Most of my customers are amenable to spreading the word far and wide. They know that at any time someone may be able to provide a lead or offer sage advice. Sometimes this happens in my workshops.

But some don’t consider telling the people who should be some of the first to know, their children. Too often people tell me they wouldn’t consider telling their kids because they don’t want to let them down, don’t want them to worry, are afraid their children will lose faith in them.

Hogwash, I tell them. Your children need to know about your situation if you want them to understand the meaning of life.

Dr. Julie Olson, Ph.D. a clinical psychology, at the Santa Margarita Solutions Center, asserts, “Whether you lost your job, had a pay cut or lost hours at work, as much as this could upset you and create anxiety about your financial situation, the main job you have as a parent is to give your children a sense of security and teach them how to cope with whatever comes their way.”

I lost my job in marketing about 12 years ago. It was devastating, but I felt it was important to share the news with my three kids. I told them the day I was laid off. Yes it was a humbling experience, but they had to know for a number of reasons.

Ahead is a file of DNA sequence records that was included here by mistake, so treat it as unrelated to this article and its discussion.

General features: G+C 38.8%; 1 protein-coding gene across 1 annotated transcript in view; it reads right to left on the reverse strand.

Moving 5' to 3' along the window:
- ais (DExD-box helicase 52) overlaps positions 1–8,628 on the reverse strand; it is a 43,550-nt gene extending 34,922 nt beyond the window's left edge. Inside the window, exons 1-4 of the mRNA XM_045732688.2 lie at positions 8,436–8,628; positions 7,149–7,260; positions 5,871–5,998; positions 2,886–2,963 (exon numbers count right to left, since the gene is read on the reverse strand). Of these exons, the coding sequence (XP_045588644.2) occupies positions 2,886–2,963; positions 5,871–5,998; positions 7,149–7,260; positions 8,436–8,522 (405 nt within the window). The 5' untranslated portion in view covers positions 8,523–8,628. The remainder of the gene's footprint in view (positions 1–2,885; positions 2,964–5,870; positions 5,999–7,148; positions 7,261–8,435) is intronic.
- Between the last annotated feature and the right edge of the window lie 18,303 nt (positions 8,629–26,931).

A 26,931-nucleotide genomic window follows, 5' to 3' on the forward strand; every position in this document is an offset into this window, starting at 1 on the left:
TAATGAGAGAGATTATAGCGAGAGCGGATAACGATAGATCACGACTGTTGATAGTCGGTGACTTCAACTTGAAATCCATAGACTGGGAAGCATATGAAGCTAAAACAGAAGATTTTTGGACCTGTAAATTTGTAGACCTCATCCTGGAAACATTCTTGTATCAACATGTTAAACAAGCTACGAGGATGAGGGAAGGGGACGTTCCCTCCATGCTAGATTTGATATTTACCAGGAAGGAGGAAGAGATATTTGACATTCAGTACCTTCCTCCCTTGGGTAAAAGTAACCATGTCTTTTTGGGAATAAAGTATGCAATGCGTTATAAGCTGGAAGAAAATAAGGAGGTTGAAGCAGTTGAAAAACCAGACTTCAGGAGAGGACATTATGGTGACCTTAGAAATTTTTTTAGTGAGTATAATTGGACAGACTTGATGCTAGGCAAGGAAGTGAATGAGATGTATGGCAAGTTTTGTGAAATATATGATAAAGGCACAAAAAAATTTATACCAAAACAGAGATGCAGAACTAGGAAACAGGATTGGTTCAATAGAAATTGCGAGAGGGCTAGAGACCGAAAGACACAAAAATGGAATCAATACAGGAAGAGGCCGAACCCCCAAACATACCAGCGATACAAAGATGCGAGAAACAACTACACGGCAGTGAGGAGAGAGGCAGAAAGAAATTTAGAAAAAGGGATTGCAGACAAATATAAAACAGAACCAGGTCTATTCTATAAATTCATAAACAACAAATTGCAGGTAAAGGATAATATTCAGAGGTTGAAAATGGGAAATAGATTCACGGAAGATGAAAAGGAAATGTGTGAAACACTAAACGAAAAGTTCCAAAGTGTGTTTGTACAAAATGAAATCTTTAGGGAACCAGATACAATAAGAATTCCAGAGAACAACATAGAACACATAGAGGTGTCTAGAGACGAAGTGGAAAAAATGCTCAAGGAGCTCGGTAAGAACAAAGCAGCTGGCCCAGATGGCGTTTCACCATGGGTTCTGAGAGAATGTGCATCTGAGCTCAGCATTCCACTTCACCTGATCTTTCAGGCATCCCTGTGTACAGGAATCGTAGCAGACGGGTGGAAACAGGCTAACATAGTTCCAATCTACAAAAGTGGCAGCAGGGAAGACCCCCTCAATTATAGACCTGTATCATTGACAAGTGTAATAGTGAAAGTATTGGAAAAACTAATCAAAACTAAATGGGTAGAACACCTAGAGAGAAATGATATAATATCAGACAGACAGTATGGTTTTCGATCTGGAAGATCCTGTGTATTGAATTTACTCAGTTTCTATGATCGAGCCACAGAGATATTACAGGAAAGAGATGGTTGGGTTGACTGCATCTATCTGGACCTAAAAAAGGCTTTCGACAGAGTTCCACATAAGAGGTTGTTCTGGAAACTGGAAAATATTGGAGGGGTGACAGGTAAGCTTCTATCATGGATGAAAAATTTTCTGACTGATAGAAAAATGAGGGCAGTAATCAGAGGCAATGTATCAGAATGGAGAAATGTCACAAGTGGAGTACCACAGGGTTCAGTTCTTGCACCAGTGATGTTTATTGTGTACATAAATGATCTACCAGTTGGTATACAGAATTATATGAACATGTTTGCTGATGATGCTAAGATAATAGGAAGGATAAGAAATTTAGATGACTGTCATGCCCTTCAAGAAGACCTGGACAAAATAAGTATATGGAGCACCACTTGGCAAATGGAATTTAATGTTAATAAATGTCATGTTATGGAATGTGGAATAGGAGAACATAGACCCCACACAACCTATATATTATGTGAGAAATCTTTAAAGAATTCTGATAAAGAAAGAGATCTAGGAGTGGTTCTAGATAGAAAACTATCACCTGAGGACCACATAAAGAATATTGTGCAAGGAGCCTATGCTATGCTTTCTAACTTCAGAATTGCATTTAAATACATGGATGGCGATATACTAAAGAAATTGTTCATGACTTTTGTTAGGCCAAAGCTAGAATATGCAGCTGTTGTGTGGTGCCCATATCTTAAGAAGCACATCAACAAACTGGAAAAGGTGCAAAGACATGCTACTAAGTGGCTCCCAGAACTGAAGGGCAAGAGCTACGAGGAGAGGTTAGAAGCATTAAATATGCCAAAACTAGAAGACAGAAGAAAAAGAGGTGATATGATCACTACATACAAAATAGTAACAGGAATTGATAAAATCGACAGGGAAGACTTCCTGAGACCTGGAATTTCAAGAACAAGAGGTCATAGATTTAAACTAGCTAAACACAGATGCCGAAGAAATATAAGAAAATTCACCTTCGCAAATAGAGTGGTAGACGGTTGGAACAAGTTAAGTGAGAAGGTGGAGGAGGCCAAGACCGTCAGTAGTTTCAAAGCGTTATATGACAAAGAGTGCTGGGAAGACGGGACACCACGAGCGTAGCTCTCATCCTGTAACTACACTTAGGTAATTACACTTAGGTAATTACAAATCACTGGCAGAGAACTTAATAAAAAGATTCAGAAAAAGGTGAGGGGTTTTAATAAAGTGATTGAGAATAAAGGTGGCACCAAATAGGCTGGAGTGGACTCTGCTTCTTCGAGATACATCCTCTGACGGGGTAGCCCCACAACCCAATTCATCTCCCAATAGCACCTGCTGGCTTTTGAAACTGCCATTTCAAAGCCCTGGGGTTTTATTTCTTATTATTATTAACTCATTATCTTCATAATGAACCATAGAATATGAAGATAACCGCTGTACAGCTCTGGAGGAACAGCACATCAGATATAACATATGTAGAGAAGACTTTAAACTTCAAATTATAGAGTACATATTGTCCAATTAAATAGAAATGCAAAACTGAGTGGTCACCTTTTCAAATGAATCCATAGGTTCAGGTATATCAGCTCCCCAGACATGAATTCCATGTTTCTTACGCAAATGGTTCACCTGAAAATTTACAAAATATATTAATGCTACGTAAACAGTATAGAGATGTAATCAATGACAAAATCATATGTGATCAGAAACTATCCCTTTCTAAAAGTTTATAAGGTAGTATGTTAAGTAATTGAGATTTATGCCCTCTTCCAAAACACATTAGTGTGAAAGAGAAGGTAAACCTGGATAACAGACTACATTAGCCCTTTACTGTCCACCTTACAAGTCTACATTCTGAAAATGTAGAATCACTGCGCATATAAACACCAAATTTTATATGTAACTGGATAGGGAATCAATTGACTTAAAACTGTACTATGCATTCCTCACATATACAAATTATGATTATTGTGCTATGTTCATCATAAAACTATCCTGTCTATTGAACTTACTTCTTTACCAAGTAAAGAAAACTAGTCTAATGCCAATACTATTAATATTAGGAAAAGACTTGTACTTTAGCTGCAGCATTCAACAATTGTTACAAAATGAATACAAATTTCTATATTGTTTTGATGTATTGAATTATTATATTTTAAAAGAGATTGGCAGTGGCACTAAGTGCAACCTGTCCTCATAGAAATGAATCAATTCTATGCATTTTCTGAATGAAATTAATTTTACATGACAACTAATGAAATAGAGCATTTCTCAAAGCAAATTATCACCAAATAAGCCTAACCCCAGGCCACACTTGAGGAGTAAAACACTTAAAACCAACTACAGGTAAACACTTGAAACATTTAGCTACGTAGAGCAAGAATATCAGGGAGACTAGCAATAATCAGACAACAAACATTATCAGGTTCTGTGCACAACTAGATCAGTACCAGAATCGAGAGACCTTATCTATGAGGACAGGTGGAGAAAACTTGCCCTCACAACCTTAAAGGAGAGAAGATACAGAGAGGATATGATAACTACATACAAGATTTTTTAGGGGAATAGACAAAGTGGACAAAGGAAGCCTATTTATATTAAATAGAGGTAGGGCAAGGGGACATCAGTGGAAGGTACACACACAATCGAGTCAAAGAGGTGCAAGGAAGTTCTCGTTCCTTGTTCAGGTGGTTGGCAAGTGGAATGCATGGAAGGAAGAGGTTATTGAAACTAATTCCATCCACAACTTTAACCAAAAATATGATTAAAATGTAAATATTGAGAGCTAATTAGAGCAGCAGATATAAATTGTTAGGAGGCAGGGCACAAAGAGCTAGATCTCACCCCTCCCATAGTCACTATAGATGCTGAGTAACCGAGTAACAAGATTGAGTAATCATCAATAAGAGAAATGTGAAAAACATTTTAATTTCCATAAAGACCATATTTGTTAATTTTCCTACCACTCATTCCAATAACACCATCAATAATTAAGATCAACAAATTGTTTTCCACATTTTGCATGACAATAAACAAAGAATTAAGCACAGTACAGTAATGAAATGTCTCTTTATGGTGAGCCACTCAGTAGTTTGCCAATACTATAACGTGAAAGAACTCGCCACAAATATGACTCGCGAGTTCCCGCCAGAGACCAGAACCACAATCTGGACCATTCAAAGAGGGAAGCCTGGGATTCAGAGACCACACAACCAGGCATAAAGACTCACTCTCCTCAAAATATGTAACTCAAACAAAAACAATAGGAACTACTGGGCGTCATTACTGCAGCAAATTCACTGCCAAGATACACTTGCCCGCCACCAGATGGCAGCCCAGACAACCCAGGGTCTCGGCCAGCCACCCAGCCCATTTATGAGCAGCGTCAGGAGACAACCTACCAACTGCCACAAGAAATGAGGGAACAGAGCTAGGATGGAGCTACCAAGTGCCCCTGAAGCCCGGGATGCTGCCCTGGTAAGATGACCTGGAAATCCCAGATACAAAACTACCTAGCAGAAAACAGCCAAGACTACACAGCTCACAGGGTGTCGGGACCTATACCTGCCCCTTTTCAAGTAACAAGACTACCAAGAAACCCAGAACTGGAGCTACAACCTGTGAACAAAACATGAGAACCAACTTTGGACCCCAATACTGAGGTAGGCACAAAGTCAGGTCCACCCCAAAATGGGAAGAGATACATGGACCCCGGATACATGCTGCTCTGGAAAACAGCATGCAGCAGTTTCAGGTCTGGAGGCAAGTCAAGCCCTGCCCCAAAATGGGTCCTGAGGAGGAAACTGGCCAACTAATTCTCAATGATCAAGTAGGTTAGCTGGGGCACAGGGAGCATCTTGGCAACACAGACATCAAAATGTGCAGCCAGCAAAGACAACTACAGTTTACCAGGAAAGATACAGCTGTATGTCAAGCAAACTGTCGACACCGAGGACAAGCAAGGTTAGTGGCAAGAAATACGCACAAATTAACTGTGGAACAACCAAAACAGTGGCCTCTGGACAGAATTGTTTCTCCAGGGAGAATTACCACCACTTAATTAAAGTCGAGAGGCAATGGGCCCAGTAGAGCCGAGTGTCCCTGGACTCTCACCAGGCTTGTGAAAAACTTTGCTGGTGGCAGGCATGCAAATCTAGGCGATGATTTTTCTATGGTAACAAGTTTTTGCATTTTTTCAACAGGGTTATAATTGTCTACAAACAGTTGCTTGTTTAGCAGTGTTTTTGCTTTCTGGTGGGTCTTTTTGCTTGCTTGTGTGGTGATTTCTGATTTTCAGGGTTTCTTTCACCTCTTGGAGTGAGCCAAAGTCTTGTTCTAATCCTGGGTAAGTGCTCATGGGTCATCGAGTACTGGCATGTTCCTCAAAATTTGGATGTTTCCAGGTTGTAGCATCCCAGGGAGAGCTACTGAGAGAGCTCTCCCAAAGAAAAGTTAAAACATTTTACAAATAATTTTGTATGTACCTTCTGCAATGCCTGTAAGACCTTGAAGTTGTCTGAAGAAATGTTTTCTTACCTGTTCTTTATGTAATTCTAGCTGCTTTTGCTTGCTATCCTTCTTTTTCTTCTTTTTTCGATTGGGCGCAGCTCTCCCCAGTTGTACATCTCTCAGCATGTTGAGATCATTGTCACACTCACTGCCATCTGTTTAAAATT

1. There would be changes around the house. There wouldn’t be any more shopping sprees. My eldest daughter’s steady flow of GAP and Abercrombie and Fitch clothing would be cut significantly. The quality and quantity of food was going to change; but we would still eat.
  2. Daddy wouldn’t be going to work every morning. Instead I would be conducting a job search, which meant I would need time to be out of the house to visit the career center or local library, hit the pavement to knock on companies’ doors, and network. I would need a quiet environment to write résumés and cover letters, or make follow-up calls.
  3. I would be acting a little different. I might be moody or distracted, but I would still love them very much. I would need them to understand that it would be a sad and frustrating time but they shouldn’t feel they were at fault. If I seemed distanced while with them, it was because I was thinking about finding work. For little people this can be hard to understand.
  4. Losing a job is a fact of life. People sometimes lose their jobs more than once. It’s not a pleasant thing, but it’s temporary and will eventually pass. I couldn’t be Superman. I would need support from them and other people. In a way, this would be a great lesson for them about persevering in times of trouble.